Marco Rubio can’t escape the Tom Steyer-funded NextGen Climate activist group.
Two weeks ago today, Rubio announced his candidacy for president at the Freedom Tower in downtown Miami. Across Biscayne Boulevard greeting attendees when they left the speech were a group of NextGen activists, denouncing Rubio for his stance on climate change.
Last weekend in Nashua, N.H., where Rubio and over a dozen over GOP presidential aspirants attending the biggest forum of the year, a group of NextGen protesters stood sentry in front of the Crown Plaza Hotel, blasting the Florida senator and the rest of the GOP field, all of whom openly question the idea of global warming.
Now the San Francisco-based group is calling out Rubio for his comments made last weekend regarding the economic benefits of a clean economy, and would like to give him a lesson in person, the next time he visits the Golden State.
On the April 19 broadcast of Face The Nation, Rubio told moderator Bob Schieffer that while he’s unsure of the effect humans have on the climate, he’s certain that addressing the problem would wreck the economy.
“If we do the things they want us to do, cap and trade, you name it, how much will that change the pace of climate change vs. how much will it cost to our economy?” Rubio asked Schieffer on the program. “Scientists can’t tell us what impact it would have on reversing these changes. But I can tell you with certainty it would have a devastating impact on our economy.”
Au contraire, say NextGen Climate.
In a statement released on Monday, the group says that under AB 32, California’s climate legislation that went into effect two years ago, the state’s economy is growing and carbon emissions are dropping.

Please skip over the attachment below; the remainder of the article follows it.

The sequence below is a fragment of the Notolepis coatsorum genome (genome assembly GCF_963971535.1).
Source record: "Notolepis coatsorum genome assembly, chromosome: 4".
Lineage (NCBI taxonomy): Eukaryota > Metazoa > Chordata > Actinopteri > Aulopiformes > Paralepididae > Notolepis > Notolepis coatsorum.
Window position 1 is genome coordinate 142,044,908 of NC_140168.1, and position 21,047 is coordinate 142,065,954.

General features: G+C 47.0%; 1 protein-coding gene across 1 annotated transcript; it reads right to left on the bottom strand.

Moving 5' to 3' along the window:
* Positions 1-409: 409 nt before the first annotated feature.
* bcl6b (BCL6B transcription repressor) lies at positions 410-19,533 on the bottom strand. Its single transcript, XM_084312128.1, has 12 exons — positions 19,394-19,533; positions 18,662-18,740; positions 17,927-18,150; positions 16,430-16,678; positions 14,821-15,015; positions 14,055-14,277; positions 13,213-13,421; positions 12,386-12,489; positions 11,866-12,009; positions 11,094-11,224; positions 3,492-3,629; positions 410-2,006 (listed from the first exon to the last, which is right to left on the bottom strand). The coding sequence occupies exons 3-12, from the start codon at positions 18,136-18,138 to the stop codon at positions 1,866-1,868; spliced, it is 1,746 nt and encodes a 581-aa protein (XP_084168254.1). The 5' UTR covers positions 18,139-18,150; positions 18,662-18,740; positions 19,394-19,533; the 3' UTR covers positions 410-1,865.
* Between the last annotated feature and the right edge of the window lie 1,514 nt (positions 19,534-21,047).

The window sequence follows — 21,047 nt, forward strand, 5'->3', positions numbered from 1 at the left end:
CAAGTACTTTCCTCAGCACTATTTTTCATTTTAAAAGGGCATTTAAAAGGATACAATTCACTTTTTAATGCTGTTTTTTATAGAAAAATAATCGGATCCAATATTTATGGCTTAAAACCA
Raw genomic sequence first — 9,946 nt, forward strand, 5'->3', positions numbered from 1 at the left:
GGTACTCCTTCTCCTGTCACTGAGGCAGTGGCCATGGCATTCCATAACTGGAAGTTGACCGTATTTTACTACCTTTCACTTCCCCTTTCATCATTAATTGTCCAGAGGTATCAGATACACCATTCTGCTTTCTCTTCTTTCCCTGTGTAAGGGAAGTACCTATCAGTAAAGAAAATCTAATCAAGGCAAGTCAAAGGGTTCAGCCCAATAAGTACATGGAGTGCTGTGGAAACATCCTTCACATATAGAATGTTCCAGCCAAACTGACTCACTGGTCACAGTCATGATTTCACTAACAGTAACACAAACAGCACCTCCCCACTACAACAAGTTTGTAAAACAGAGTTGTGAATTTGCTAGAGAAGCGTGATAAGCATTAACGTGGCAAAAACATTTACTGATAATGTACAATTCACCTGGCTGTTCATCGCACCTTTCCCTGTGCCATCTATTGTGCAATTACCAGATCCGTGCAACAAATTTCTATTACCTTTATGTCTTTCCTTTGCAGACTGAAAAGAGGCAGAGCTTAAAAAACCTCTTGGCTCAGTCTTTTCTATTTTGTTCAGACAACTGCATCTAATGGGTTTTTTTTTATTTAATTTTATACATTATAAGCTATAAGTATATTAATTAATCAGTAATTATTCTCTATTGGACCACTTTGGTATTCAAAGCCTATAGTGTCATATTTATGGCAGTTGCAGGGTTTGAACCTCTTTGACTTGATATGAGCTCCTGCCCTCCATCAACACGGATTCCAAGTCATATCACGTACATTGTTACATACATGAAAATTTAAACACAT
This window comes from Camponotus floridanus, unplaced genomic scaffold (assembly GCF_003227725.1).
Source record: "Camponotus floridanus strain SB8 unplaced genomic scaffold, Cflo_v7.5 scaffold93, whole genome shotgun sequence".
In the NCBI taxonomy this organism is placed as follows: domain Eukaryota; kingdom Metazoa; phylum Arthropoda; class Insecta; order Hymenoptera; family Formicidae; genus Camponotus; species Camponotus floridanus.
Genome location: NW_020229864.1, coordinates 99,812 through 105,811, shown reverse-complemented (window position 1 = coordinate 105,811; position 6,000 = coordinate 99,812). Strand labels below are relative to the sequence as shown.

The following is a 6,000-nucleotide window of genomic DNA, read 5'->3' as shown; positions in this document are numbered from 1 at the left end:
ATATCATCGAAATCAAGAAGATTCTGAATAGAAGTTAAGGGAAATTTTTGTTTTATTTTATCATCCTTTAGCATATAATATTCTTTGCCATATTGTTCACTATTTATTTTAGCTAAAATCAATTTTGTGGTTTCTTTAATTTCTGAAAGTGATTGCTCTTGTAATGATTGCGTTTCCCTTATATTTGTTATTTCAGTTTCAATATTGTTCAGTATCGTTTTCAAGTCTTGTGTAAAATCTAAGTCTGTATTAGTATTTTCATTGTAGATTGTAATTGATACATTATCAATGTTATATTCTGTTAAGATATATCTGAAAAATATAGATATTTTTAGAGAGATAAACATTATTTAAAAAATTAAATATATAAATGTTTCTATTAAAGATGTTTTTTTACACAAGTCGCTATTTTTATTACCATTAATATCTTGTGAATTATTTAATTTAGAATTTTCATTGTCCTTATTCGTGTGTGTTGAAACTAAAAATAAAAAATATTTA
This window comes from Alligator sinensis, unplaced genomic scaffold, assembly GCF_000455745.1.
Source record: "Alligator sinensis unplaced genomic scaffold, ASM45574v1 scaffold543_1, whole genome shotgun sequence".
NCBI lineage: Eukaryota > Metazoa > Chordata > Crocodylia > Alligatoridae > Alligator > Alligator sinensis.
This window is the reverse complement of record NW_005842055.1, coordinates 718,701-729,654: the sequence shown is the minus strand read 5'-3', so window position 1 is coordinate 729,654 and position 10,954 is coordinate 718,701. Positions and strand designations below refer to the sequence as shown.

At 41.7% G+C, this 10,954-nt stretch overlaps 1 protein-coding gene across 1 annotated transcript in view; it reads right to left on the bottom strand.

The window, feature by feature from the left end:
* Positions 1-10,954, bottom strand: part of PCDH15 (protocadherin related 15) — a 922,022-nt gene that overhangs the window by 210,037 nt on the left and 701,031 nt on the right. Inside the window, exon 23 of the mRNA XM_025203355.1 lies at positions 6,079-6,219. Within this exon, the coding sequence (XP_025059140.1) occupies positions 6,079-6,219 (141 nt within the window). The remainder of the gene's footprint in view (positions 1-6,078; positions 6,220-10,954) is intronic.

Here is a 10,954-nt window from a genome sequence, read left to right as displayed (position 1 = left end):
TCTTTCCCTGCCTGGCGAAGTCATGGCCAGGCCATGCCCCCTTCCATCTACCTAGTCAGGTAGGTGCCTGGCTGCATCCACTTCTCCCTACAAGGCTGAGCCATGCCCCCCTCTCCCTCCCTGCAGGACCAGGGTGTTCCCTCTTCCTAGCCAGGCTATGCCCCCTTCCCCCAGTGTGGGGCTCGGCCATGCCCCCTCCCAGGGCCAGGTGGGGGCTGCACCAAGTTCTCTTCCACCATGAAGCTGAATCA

AB 32 requires California to reduce its greenhouse gas emissions to 1990 levels by 2020 — a reduction of approximately 15 percent below emissions expected under a “business as usual” scenario. Although passed in 2006, it didn’t go into effect until January of 2013.
NextGen Climate says the law has been good for the environment and California’s economy.
“As of last year, there were 431,800 people employed in advanced energy in California,” NextGen claims, adding, “That’s more than in the motion picture, television, and radio industries—and we’re on track to grow to over 500,000 workers this year.”
According to emissions data released by the California Air Resources Board last November, “capped emissions” decreased by almost 4 percent during the first year of the program. Between 2006 (when AB 32 was signed into law) and 2013, California received more clean technology venture capital investment than all other states combined ($21 billion in California vs. $19 billion total for the rest of the United States).
The group says they’re inviting Rubio to visit their office in San Francisco, “to receive a briefing on the California model of economic and environmental success.”
NextGen Climate spent more than $70 million in the 2014 midterm elections cycle to defeat Republican candidates such as Florida Gov. Rick Scott. They weren’t all that successful, but that’s not stopping them from trying to have an impact on the 2016 elections.